Chronic vs Acute Back and Neck Alignments

Licensed physical/occupational therapists can assess and treat both chronic and acute onset back and neck ailments whether from long-standing arthritis to acute injuries.

Possible treatment approaches

Upon evaluation by a licensed physical/occupational therapist, the following are some possible treatment techniques utilized to improve quality of movement and mobility, and to decrease pain:

  • Joint mobilizations
  • Soft tissue manual therapy techniques
  • Active exercises to strengthen weakened structures and/or stretch tightened structures
  • Postural re-training
  • Balance and endurance activities
  • Home exercise program (HEP) and/or wellness plan prescription

LSVT BIG is an intensive, amplitude based focused Physical and Occupational Therapy approach developed from principles of the effective Parkinson’s specific speech treatment LSVT LOUD.  These programs have been developed and scientifically researched over the past 25 years with funding from the National Institutes of Health (NIH).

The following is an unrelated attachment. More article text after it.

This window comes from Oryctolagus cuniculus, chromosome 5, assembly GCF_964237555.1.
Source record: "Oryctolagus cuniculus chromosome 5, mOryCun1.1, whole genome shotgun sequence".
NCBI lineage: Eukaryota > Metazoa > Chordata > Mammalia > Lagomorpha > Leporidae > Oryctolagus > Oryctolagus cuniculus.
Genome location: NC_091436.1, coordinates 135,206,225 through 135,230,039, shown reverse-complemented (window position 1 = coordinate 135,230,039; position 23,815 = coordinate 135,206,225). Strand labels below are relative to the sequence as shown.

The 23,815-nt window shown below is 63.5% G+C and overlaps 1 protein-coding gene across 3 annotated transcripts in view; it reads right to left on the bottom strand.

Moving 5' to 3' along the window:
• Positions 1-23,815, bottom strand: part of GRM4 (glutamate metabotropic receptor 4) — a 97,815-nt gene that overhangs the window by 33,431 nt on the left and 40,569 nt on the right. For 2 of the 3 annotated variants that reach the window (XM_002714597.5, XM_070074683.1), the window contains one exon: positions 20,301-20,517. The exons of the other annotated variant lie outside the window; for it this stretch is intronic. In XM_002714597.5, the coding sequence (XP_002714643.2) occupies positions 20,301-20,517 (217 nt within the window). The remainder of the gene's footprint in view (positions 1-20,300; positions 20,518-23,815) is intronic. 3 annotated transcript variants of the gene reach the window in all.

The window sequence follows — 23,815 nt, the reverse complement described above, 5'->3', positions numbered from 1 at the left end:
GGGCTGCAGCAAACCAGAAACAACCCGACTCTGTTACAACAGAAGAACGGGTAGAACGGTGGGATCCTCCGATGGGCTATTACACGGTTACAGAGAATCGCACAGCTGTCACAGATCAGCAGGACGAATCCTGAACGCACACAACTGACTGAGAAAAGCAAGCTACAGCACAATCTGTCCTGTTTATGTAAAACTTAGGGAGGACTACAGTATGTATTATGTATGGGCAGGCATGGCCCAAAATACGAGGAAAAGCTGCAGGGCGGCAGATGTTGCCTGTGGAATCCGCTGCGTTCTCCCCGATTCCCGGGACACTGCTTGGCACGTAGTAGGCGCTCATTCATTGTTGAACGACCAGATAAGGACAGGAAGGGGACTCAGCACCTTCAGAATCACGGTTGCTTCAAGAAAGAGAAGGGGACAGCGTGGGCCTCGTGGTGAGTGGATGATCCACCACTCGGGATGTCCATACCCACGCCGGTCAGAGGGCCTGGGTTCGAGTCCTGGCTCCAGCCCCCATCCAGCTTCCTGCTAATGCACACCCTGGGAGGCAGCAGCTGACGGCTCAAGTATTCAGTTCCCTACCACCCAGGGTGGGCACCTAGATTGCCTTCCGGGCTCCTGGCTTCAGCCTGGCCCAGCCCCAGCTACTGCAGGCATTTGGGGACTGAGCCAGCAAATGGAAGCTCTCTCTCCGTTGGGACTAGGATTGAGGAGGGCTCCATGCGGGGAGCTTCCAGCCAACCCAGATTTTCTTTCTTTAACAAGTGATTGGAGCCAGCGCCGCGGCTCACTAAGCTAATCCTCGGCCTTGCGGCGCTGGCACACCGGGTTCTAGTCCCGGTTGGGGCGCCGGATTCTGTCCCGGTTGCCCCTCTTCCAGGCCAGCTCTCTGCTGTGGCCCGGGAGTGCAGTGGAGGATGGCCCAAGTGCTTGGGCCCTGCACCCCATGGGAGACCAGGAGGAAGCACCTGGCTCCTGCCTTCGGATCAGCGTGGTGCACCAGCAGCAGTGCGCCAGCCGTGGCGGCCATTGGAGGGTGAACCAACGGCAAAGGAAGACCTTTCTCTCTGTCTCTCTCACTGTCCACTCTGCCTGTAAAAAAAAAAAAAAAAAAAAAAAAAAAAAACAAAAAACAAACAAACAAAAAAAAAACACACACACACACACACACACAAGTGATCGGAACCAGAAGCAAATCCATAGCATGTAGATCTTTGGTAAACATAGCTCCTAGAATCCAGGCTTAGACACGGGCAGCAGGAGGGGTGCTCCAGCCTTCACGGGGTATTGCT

Research on LSVT BIG has documented improved ratings on tests of motor functioning in people with Parkinson’s Disease following treatment including:

  • Faster walking with bigger steps
  • Improved balance
  • Increased trunk rotation/less trunk stiffness
  • Improvements in activities of daily living (ADLs) such as rolling over and getting out of bed, and getting dressed more efficiently

LSVT BIG is a standardized treatment protocol which is customized to the unique goals of each client.  The program is adapted and progressed to meet each client’s individual needs across the range of disease severity and specific mobility problems.

The standardized program consists of:

  1. 16 total sessions: 4 consecutive days a week for 4 weeks
  2. Individual 1 hour sessions with the therapist
  3. Daily home exercises/ “homework practice”
  4. Daily specific functional task to perform “carryover exercises”

The Virginian has 3 PTs, 3 PTAs, and 3 OTs who are certified in this method of treatment.  Only certified therapists can render the program.